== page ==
Stop Stopping

Stop Stopping

“It does not matter how slowly you go as long as you do not stop.” ~ Confucius

“A body in motion will remain in motion.” ~ Newton’s First Law of Motion.  I was doing wonderfully well. I was getting up and going through my morning routine — physical activity, meditation, journaling, and planning — consistently for weeks. I felt really good. I felt productive. I was making good progress!  “A body at rest remains at rest.” ~ Newton’s First Law of Motion  But then . . . I missed a day. Oops. My momentum slowed. Then I missed another day — turned off my alarm and slept in. I decided I needed some time off so I took off a couple more days. Before I knew it, more than 2 weeks had gone by and I was completely out of my routine. The more I missed, the less I felt like starting back. I had completely lost all momentum. I had stopped.

Keep moving forward.

Can you relate to my predicament? It is said that after only 1 week of skipping physical activity, your body begins to lose the improvements you’ve made from exercise. My experience tells me that we begin to lose improvements in other areas where we are working to build and grow. The obvious secret is to, in the words of Steve Chandler, “stop stopping”. Obvious, but not so easy to do. If it were, we wouldn’t be having this conversation. The key to “stop stopping” is this:  Keep moving forward. But how? Here are some suggestions.

Take tiny steps

The concept of taking small steps leading to small, steady progress and improvement has its basis in the word incremental. The concept is one of accrual — small gains add up, over time, to major growth and development.

Small gains. Nothing that by itself will have a big impact, but taken again and again over time, they can be life-changing. The keys are incremental growth and consistency. Taking one small step, in and of itself, will not make any difference. The change must be incremental – small increases over time, and consistent – done every day. Consistency is key. “Character”, says Hyrum W. Smith in The 3 Gaps, “simply stated, is doing what you say you are going to do.” You are not only making small improvements in your life, you are building your character.

If you are stuck in place, making no progress, or can’t even get started, forget innovation – making a huge, drastic lifestyle change. Instead consider incremental and consistent — take a tiny, seemingly insignificant, step. Then take it again. And again. And again.

Floor and ceiling

Mike Dooley, (aka The Universe) said, “Little tiny dreams require little tiny thoughts and little tiny steps. Great big dreams require great big thoughts and little tiny steps.” Sometimes I find it hard to take even the tiniest step. Consistency eludes me. To make matters worse, once you know this stuff, it’s difficult to reconcile your behavior with your beliefs. Cognitive dissonance sets in – which can be VERY uncomfortable.

What do we do when it seems impossible to take even a small step? How can we cope?

One way that works for me is to have a “floor” — the absolute minimum thing I can do that is still moving me forward, even if only by a tiny, tiny, tiny, baby step. If I find even that is too daunting on some days, I make it even smaller . . . “stupid small” is what Stephen Guise, author of Mini Habits: Smaller Habits, Bigger Results, calls it — too small to fail. Go slowly, but don’t stop! Even the tiniest of tiny steps keeps your momentum going. Stop, and you’ve got to expend a large amount of energy just to get going again . . . and sometimes it requires more energy than we can muster and we fall back into old unhelpful, unhealthy habits.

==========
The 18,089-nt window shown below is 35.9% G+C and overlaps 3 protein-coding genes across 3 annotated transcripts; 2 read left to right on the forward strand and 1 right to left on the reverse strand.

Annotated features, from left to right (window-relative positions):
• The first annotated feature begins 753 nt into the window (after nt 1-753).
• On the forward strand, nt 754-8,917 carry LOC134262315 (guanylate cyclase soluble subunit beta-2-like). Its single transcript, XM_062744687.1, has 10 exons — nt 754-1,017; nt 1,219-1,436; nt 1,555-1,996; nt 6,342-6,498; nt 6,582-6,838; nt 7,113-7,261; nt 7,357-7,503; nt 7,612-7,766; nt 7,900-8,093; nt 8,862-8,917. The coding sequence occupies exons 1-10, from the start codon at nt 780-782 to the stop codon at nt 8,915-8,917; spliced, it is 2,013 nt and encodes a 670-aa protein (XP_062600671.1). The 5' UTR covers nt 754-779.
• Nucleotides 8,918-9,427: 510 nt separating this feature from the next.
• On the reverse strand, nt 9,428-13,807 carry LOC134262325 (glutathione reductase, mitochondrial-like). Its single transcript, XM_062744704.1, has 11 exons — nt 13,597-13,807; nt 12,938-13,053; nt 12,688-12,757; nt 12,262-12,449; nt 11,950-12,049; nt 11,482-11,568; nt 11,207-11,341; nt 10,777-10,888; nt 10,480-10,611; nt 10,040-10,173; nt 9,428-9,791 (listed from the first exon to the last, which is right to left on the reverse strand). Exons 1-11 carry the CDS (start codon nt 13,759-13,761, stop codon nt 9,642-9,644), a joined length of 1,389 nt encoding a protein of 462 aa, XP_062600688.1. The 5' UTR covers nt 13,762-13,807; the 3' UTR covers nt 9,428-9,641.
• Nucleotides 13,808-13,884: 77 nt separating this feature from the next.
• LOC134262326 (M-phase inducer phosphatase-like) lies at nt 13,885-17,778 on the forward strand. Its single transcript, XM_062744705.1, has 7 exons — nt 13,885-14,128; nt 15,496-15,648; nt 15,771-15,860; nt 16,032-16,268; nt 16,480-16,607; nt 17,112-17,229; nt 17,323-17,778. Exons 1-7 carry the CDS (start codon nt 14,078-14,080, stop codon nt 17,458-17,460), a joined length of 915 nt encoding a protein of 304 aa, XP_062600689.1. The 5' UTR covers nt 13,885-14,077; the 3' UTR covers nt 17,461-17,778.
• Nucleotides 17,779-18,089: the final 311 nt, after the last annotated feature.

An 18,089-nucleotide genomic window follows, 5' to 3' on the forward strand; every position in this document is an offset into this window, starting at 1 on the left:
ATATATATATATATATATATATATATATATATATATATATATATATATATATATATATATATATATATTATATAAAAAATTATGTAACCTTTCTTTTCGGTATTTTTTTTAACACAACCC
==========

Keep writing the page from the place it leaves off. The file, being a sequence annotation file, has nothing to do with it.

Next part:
Mini habits

“Be the person with embarrassing goals and impressive results instead of one of the many people with impressive goals and embarrassing results.” ~ Stephen Guise

Stephen Guise is an authority on creating habits. After starting an exercise program by doing 1 push up per day, Guise was intrigued by the way he was able to leverage this “mini habit” into making exercise a part of his daily routine within months. He began looking at other ways to make small changes to his life using mini habits. Here are some of the principles he discovered to use mini habits to make big improvements.

  • Don’t depend on will power to make yourself work on your goal. Start one small, easy activity and make it a habit.
  • We form habits over time by repeatedly performing a behavior. Pick one small behavior and do it every day until it becomes a habit.
  • Make your habit “too small to fail”, “stupid small”. And commit to do it every day. Consistency is key. If you can’t do it every day, make it smaller.

Don’t cheat. Celebrate when you succeed. Give yourself rewards. Stick with your routine. Step back and go smaller if it gets too hard. It’s OK to pick a smaller step . . . it’s not OK to miss a day.

Don’t stop the momentum.

Newton’s First Law of Motion states: “A body at rest remains at rest unless an outside force acts on it. A body in motion at a constant velocity will remain in motion in a straight line unless acted upon by an outside force.”

If you are stuck in place, making no progress, or can’t even get started, forget making a huge, drastic lifestyle change. Instead focus on incremental and consistent — take a tiny, seemingly insignificant, step. Then take it again. And again. Let’s go slowly if we must but never, never, never stop. That is living the Excelerated life!

Excelerated productivity — improving efficiency and effectiveness — is one step in creating your Excelerated life, a life of well-being, meaning, and purpose.


Guise, Stephen. Mini Habits: Smaller Habits, Bigger Results. CreateSpace Publishing. 2013

Smith, Hyrum W. and Richard L. Godfrey. The 3 Gaps – Are You Making A Difference? Oakland, CA: Berrett-Koehler Publishers, Inc., 2015

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